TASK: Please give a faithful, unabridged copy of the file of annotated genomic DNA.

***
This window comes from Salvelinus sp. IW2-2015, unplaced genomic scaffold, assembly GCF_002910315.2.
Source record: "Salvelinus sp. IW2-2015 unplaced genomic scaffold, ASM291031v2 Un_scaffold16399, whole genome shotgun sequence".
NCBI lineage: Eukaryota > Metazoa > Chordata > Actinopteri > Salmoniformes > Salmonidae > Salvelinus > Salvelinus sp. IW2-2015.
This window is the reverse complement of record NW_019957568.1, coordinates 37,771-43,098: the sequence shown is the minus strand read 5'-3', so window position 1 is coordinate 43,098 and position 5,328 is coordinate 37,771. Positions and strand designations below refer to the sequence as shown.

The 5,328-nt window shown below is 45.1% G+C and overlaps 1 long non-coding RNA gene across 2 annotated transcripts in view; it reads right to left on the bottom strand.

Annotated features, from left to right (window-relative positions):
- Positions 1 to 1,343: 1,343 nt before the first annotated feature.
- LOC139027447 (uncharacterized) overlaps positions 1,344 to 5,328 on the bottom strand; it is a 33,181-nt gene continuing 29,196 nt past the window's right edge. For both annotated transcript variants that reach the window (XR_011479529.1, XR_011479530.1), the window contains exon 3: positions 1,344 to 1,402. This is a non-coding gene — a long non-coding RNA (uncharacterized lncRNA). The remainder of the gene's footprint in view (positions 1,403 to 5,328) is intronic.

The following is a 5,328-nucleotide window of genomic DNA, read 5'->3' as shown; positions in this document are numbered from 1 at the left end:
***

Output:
This window comes from Salvelinus sp. IW2-2015, unplaced genomic scaffold, assembly GCF_002910315.2.
Source record: "Salvelinus sp. IW2-2015 unplaced genomic scaffold, ASM291031v2 Un_scaffold16399, whole genome shotgun sequence".
NCBI lineage: Eukaryota > Metazoa > Chordata > Actinopteri > Salmoniformes > Salmonidae > Salvelinus > Salvelinus sp. IW2-2015.
This window is the reverse complement of record NW_019957568.1, coordinates 37,771-43,098: the sequence shown is the minus strand read 5'-3', so window position 1 is coordinate 43,098 and position 5,328 is coordinate 37,771. Positions and strand designations below refer to the sequence as shown.

The 5,328-nt window shown below is 45.1% G+C and overlaps 1 long non-coding RNA gene across 2 annotated transcripts in view; it reads right to left on the bottom strand.

Annotated features, from left to right (window-relative positions):
- Positions 1 to 1,343: 1,343 nt before the first annotated feature.
- LOC139027447 (uncharacterized) overlaps positions 1,344 to 5,328 on the bottom strand; it is a 33,181-nt gene continuing 29,196 nt past the window's right edge. For both annotated transcript variants that reach the window (XR_011479529.1, XR_011479530.1), the window contains exon 3: positions 1,344 to 1,402. This is a non-coding gene — a long non-coding RNA (uncharacterized lncRNA). The remainder of the gene's footprint in view (positions 1,403 to 5,328) is intronic.

The following is a 5,328-nucleotide window of genomic DNA, read 5'->3' as shown; positions in this document are numbered from 1 at the left end: